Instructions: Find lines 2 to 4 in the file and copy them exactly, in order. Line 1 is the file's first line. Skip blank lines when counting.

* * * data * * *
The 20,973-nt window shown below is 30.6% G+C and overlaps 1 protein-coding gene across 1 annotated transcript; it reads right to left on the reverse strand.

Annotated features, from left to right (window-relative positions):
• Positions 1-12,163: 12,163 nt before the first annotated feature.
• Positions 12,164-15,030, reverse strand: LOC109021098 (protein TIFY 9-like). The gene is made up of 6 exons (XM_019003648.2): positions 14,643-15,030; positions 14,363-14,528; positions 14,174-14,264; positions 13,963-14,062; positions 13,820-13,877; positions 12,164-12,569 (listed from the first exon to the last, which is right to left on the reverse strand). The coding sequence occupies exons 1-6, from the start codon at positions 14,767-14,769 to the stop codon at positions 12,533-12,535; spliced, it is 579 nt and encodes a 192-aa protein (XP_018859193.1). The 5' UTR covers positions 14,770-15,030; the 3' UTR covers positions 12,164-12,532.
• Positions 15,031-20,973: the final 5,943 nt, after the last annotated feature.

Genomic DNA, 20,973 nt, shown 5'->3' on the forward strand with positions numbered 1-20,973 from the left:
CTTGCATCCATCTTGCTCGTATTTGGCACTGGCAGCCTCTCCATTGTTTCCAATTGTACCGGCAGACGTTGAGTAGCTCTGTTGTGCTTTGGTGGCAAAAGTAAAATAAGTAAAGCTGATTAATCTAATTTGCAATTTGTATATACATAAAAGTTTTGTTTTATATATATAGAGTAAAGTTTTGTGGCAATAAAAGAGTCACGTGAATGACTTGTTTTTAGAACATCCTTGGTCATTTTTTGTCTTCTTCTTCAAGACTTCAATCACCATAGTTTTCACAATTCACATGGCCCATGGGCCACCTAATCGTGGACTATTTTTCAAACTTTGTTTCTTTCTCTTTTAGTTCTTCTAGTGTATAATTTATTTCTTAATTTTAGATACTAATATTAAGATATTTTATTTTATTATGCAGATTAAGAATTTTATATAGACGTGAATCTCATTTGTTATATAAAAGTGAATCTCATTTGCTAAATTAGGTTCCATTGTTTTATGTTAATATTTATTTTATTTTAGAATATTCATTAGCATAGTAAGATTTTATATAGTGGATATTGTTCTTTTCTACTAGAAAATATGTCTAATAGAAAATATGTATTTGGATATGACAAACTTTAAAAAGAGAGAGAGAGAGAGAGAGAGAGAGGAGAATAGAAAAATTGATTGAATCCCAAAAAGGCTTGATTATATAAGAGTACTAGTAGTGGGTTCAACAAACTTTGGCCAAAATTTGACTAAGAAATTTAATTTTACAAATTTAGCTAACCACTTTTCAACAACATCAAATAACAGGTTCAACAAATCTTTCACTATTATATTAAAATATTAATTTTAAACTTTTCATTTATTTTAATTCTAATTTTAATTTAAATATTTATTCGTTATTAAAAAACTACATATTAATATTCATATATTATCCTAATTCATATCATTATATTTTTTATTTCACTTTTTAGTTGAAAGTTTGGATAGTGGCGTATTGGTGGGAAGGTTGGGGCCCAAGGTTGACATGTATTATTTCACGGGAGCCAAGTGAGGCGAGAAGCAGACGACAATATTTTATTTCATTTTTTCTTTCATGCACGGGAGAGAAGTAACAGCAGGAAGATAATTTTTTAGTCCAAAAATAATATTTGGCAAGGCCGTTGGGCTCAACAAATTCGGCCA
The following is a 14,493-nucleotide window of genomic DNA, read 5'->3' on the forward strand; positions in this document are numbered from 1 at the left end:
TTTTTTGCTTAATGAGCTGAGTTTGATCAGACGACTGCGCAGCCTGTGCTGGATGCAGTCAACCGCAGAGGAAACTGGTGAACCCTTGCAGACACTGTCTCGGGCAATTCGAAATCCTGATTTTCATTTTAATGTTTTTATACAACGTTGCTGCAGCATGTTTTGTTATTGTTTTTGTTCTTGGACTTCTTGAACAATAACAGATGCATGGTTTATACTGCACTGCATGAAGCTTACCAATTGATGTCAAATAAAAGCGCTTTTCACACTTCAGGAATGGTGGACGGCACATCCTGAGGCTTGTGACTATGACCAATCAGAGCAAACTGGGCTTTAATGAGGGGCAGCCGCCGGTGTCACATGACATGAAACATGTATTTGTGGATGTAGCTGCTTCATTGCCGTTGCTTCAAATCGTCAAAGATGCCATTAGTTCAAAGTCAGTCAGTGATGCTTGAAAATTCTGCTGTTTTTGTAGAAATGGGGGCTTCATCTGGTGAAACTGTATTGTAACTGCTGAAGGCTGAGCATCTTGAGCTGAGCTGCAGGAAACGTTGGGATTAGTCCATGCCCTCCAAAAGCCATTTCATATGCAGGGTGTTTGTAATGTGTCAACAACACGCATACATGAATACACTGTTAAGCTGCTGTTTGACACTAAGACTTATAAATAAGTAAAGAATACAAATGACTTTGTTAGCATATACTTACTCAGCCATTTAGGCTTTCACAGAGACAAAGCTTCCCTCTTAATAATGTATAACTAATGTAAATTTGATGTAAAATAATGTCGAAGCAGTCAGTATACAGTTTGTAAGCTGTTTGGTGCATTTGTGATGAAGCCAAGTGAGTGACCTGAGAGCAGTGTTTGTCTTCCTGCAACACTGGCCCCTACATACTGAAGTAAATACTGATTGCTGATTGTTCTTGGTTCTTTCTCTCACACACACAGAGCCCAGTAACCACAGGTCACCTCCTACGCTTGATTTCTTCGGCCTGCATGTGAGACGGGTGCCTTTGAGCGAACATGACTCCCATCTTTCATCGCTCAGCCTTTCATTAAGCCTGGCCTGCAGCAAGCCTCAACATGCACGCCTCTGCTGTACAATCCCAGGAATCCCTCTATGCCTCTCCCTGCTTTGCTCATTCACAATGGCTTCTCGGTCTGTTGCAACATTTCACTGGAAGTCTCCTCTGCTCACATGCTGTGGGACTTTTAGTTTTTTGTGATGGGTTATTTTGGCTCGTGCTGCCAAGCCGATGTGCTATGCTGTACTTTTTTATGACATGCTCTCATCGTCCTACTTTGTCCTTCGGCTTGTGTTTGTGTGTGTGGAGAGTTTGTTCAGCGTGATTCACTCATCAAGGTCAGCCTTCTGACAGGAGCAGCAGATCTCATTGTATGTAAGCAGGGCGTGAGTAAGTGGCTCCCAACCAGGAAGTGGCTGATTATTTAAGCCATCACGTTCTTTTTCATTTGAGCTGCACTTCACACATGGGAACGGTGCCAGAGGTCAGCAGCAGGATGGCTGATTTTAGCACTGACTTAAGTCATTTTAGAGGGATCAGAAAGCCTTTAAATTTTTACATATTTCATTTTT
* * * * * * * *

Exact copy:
Annotated features, from left to right (window-relative positions):
• Positions 1-12,163: 12,163 nt before the first annotated feature.
• Positions 12,164-15,030, reverse strand: LOC109021098 (protein TIFY 9-like). The gene is made up of 6 exons (XM_019003648.2): positions 14,643-15,030; positions 14,363-14,528; positions 14,174-14,264; positions 13,963-14,062; positions 13,820-13,877; positions 12,164-12,569 (listed from the first exon to the last, which is right to left on the reverse strand). The coding sequence occupies exons 1-6, from the start codon at positions 14,767-14,769 to the stop codon at positions 12,533-12,535; spliced, it is 579 nt and encodes a 192-aa protein (XP_018859193.1). The 5' UTR covers positions 14,770-15,030; the 3' UTR covers positions 12,164-12,532.